The Acid Taste Test

Celebration lauds success of Oregon Chardonnay

By Jim Gullo

By Jim Gullo

Let’s take a moment to reflect on all things acid: Acid-washed jeans — every single woman I dated in the ’80s owned a pair. Acid trips — um, can’t remember.  Acid-tongued pundits spouting acidic barbs — turn on CNN. Acid indigestion — what you feel after watching too many acid reflux commercials. And, finally, acid in wine, the burning topic of conversation at the fifth annual Oregon Chardonnay Celebration, held for the first time at The Allison Inn & Spa on Feb. 27. A sellout crowd of 250 attended.

Placemats and booklets help participants navigate the Chardonnay tasting. ##Photo by Andrea Johnson

It has been written somewhere that winegrapes contain half the natural acidity of lemons, and in the case of Oregon’s new commitment to Chardonnay, more acid is, well, the acid test of a good wine.

“Just for clarification, [acid is] the quality in a wine that makes the insides of your cheeks pucker,” said panel moderator Elaine Brown, wine blogger extraordinaire and contributor to Jancis Robinson’s website, As she said this, the audience sucked in their cheeks, feeling the pucker.

Also on stage, Maria Stuart, co-owner of R. Stuart & Company and a board member of IPNC (International Pinot Noir Celebration), explained the event’s name change, from Oregon Chardonnay Symposium to Oregon Chardonnay Celebration, as it is now under the aegis and administration of IPNC. Stuart explained how founders Erica Landon and Paul Durant handed off the event after watching it grow from a small enclave of interested winemakers to a popular consumer/trade tasting and informational affair.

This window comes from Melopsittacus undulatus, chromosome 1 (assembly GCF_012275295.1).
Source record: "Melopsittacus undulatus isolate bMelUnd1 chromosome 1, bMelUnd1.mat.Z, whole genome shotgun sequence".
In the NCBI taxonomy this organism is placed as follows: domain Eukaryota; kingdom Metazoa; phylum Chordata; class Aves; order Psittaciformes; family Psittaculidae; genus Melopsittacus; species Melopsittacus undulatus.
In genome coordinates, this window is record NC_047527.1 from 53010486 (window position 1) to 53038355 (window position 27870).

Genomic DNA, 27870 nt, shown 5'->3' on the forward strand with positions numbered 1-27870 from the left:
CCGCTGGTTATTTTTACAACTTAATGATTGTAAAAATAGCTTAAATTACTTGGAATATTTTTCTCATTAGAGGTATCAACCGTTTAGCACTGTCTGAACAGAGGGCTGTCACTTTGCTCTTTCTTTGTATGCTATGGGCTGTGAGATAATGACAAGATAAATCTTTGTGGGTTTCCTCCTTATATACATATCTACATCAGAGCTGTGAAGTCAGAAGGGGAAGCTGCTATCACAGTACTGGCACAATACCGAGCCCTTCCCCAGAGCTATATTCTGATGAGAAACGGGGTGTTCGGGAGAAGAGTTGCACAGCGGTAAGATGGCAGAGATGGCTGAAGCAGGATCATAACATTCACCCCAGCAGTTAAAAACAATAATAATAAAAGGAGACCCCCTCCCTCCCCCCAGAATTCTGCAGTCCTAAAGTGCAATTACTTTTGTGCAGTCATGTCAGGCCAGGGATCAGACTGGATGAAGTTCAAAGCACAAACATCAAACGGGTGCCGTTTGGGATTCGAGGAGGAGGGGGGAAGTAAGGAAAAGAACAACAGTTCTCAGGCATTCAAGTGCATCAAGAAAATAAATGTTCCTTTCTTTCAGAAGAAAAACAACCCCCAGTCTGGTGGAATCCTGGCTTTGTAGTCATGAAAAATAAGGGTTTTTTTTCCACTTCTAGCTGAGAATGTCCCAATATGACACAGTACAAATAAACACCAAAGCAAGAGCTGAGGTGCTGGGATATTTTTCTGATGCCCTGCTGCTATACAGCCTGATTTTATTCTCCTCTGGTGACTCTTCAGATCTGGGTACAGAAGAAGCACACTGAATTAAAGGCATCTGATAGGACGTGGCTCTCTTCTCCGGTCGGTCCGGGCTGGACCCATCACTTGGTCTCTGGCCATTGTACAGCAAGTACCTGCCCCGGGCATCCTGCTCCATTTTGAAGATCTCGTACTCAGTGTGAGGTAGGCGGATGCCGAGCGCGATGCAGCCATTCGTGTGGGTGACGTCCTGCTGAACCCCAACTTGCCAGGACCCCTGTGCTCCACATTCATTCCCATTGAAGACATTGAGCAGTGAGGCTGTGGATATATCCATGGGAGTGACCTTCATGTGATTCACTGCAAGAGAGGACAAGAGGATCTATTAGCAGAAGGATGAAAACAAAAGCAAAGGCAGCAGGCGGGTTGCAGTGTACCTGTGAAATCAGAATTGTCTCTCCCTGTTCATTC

Both qualities were on hand for this gathering, which began with a panel discussion led by Brown, featuring Durant and winemakers Marcus Goodfellow, of Goodfellow Family Cellars and Matello; Joe Dobbes, of Dobbes Estate and Wine By Joe; Thomas Bachelder, of Bachelder Wines; and Brian Marcy, of Big Table Farm.

The tasting showcased Chardonnay from each winemaker, in various stages of production, all made from fruit sourced from Durant’s Lark Vineyard in 2014. Each participant was given five samples to taste, sniff and pucker over, as Brown gamely tried to encourage discussion about the inherent similarities and differences in each.

“Chardonnay is one of the most site-expressive varietals on the planet,” Brown said, “but it’s also at the top of showing winemaker intent. What I find here [in Oregon] that is unique in North America is the subtlety of flavor you get. It’s like a constellation of tiny flavors that create amplitude — you end up with more elements of the plant, including the greenery, the blossoms and the pith.

“Oregon Chardonnay,” she concluded, “is unique; it’s delicious and it’s fine.” High words of praise from a writer who hails from California and samples hundreds of wines from there and abroad. Indeed, when a brilliant and insightful participant — okay, me — asked the panel to characterize Oregon Chardonnay in a few words, Durant got a laugh from the crowd by quipping, “Not from California.”